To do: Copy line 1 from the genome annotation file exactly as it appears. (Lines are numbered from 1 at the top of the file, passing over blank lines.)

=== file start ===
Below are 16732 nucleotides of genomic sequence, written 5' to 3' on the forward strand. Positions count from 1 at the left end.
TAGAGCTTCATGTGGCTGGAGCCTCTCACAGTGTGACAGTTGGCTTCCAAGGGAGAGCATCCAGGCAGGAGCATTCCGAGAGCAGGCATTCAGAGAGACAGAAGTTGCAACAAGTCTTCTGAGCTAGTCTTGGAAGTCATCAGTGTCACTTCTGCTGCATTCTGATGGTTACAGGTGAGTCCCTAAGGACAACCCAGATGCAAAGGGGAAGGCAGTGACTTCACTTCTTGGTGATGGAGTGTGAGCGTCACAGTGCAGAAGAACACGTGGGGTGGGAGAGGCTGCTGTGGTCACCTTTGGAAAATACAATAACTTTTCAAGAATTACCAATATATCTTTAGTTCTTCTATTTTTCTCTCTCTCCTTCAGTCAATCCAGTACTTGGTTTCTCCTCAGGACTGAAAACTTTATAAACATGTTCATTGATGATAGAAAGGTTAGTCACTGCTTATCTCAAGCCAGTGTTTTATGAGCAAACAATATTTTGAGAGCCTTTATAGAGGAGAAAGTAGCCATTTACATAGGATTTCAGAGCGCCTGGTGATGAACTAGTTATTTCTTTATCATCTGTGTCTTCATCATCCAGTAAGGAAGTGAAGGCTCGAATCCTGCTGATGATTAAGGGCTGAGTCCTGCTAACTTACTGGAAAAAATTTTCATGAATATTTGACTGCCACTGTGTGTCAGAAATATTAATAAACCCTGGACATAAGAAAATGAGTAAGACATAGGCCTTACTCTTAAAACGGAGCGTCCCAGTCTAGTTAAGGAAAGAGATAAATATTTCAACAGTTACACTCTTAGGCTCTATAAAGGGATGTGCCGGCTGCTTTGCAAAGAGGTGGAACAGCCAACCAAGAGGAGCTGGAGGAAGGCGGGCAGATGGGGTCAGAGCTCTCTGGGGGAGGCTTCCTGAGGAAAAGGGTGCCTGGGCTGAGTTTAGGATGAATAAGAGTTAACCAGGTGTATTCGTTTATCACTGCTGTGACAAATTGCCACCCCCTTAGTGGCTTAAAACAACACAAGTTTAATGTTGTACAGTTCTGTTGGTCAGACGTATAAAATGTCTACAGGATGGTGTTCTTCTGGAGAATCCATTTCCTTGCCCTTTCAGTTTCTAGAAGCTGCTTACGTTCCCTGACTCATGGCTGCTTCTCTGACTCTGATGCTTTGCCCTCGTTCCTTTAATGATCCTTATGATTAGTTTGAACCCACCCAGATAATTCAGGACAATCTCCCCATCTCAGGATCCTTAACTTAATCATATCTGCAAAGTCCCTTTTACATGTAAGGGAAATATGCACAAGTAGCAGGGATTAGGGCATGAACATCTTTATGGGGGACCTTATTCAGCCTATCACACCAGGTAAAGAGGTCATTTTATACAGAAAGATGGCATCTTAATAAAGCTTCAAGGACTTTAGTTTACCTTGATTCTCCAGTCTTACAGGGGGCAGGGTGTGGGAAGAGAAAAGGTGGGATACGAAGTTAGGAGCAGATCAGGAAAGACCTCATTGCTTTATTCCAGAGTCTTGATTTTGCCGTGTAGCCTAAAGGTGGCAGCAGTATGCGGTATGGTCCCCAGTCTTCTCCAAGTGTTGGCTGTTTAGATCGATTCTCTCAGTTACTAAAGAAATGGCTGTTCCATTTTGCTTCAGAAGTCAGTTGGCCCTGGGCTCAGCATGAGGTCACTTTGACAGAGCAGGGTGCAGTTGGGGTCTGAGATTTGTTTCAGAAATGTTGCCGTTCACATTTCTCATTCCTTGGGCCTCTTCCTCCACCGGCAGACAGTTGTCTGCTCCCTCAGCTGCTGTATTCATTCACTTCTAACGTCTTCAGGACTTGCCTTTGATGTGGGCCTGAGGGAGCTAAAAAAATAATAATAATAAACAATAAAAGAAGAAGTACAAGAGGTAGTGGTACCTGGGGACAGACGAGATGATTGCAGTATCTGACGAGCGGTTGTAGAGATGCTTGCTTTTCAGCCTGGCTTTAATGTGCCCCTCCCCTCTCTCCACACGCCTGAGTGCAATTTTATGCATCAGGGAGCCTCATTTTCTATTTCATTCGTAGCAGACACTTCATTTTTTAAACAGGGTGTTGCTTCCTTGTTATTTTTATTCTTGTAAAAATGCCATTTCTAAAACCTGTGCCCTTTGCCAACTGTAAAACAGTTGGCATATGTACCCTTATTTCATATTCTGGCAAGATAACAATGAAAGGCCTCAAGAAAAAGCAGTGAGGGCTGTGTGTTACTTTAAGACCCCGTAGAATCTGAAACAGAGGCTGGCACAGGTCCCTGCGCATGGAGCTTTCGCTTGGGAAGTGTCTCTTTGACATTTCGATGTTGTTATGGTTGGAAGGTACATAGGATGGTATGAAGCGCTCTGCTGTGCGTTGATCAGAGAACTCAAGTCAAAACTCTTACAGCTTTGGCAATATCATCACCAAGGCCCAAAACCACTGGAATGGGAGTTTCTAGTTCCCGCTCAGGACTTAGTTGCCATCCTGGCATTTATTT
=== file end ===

Below are 16732 nucleotides of genomic sequence, written 5' to 3' on the forward strand. Positions count from 1 at the left end.